The pains of imprisonment: the impact on children and families

Deprivations experienced by family members

It has been well established that imprisonment is a deeply painful experience involving restrictions on liberty, autonomy, personal safety, sexual expression, and access to goods and services: deprivations so intense as to constitute a “serious attack on the personality” (Sykes, 1958, p. 4). Physically separated from families, friends and communities, prisoners suffer a loss of relationships, a disconnect that may increase over time. Prisons impose a barrier between the individual and the “wider world” (Goffman, 1961, p. 24). On entering the institution, each person loses the roles established in the community - foremost as a free citizen, but also in relation to parenthood, relationships and employment. This is exacerbated through societal “moral rejection” (Sykes, 1958, p. 285) whereby individuals’ primary status becomes that of “prisoner” or "inmate”. This “role dispossession” (Goffman, 1961, p. 24) is reinforced through admissions procedures: being searched, photographed, assigned a number and instructed on institutional rales. Some roles may be re-established on return to society, but others are irrevocably lost.

As argued by Condry et al. (2016, p. 623), imprisonment “imposes systematic disadvantage, oppression and domination on not only prisoners, but on the families of those who are imprisoned”. Families and children are part of the “free world”. Yet, they too suffer the pain of enforced separation. Those with an imprisoned partner or spouse experience the loss or restriction of sexual relationships. Families’ standard of living is reduced through loss of earnings and the costs of supporting and maintaining contact with the person in prison. This burden falls hardest on poor women living in disadvantaged communities (Breen, 2008). In terms of prison visits, Rosenberg (2009) found that families and children have to cope with geographic distance, transportation and financial barriers, emotional and time demands and, in some cases, disrespectful attitudes of prison staff. Families must obey prison rules regarding contact. They are subjected to search procedures, and routinely experience a visiting environment with “uncomfortable, intimidating conditions” that lack play facilities or privacy (Glover, 2009, p. 9). Like their imprisoned relatives, they also experience identity dispossession, taking on the label of “prisoner’s family” (Glover, 2009).

Outside the prison walls, families are marginalised and stigmatised within local communities (Condry, 2007; Codd, 2008; Glover, 2009; Scharff Smith and Gampbell, 2011). Condry (2007, p. 65) found that prisoners’ relatives were “always aware of the potential to be under the shaming gaze of others”, resulting in friendships ended, being subject to gossip, verbal abuse and, occasionally, physical attack. Imprisonment of a family member may lead to professional interventions, such as the involvement of social workers. Such interventions are often welcomed, but not always. Reactions to the situation are complex. Comfort (2008, p. 12) describes a process of “secondary prisonization” whereby relatives “at once denounced and commended the criminal justice system for its intercession in their personal lives”. Families are pivotal in the resettlement process, often providing accommodation, financial support and a sense of stability and purpose. However, as Mills and Codd (2008, p. 16) note, this may burden families with “additional responsibility for assisting in offender management, at a time which is already profoundly stressful”. They recommend involving families, for example in the sentence-planning process, but only in ways beneficial to everyone involved.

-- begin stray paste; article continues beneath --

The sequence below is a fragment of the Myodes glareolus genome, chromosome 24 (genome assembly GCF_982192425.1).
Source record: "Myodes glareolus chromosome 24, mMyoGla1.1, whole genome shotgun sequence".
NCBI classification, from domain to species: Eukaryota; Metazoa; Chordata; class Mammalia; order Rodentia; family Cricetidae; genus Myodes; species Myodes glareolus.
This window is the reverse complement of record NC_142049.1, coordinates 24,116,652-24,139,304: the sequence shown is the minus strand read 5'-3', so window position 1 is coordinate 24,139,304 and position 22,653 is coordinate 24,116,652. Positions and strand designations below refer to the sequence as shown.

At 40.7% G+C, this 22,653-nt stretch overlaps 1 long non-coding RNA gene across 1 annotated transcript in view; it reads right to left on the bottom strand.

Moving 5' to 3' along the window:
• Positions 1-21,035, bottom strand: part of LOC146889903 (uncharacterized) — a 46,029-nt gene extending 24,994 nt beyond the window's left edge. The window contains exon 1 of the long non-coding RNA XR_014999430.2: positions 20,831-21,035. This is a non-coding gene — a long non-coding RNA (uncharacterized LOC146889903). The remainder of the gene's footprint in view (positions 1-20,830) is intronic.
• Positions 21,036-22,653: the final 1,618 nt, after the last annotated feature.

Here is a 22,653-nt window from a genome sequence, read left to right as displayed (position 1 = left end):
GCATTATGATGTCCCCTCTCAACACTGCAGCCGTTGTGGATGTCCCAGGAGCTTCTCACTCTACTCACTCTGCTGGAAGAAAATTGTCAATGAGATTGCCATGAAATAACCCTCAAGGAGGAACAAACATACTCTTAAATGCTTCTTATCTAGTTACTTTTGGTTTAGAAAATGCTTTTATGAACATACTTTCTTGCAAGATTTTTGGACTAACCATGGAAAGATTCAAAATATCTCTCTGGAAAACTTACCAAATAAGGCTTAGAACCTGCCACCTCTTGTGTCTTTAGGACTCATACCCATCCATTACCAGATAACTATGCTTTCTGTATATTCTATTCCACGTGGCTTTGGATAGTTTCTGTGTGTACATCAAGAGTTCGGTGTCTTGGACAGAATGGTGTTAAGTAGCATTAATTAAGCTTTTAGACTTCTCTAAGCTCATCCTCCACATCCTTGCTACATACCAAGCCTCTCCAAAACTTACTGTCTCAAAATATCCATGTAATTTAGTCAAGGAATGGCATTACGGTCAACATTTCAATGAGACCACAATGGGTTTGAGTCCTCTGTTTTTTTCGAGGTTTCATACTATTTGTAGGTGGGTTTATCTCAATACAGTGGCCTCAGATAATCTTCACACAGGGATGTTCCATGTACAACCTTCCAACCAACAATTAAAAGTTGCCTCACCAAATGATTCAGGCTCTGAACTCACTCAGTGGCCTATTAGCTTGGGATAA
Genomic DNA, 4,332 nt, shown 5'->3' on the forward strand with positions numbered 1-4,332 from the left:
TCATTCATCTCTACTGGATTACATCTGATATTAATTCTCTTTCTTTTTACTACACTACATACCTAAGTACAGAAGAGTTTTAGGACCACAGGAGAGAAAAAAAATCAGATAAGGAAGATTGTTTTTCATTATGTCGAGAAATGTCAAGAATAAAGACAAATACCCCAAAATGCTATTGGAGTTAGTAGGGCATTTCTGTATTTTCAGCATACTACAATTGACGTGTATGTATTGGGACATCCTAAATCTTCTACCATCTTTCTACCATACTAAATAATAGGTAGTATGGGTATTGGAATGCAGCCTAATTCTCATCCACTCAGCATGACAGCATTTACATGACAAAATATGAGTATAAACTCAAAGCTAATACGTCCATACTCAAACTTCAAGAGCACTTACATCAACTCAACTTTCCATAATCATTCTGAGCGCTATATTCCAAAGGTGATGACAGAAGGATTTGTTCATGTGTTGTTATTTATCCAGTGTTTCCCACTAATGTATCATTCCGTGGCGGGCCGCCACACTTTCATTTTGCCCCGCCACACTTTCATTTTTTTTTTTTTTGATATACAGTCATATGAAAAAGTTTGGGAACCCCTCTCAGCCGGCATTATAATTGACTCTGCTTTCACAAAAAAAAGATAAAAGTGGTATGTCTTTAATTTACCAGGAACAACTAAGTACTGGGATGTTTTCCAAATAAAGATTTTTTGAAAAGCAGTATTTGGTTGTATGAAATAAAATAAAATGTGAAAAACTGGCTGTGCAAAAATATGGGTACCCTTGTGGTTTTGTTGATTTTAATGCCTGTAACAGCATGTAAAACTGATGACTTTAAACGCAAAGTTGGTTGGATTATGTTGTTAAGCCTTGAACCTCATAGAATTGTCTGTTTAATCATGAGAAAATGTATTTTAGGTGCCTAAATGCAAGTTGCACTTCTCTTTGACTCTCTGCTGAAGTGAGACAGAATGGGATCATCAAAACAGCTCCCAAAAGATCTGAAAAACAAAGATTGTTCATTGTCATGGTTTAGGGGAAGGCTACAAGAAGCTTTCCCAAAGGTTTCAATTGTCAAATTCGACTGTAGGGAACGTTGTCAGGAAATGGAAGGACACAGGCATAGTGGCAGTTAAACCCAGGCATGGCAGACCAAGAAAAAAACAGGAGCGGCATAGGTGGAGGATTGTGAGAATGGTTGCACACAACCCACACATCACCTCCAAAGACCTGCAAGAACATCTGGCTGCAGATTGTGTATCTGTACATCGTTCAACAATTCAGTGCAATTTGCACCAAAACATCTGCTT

The impact of parental imprisonment on children

The impact of imprisonment on families has particularly profound consequences for children. As noted by Murray (2007, p. 55), children with parents in prison are “vulnerable to multiple types of social exclusion, including pre-existing deprivation; loss of material and social capital following imprisonment; stigma; ‘linguistic exclusion'; political exclusion; poor future prospects; and administrative invisibility”. These problems are compounded by the disadvantage characterising many children’s lives prior to their parents’ imprisonment (Murray et al., 2009). The challenges faced by children with a parent in prison include the trauma of parental arrest, loss and separation, anxiety about their incarcerated parent, accessing and processing difficult information, being asked to keep secrets, bullying and stigmatisation. Prison visits may be positive occasions for children but can also be frightening, distressing or boring (Scharff Smith and Gampell, 2011; COPE, 2014).

Imprisonment of a mother has particularly damaging consequences and often results in children's placement within the care system (Minson et al., 2015; see also Chapter 6 (p. 87), Chapter 10 (p. 168), and Chapter 11 (p. 187) of this volume). Only five per cent of children affected by maternal imprisonment will stay in their own homes (Baldwin, 2015, p. 152). Children of imprisoned mothers are also significantly more likely to experience mental health issues than those with

Living with the pains of confinement 25 imprisoned fathers (ibid). Two-thirds of women prisoners have children under the age of 18 years and when adult children are included, the figure is significantly higher (ibid). Yet, women’s offending is generally neither violent nor serious, raising doubts about the rationale for their incarceration (Corston, 2007).

 
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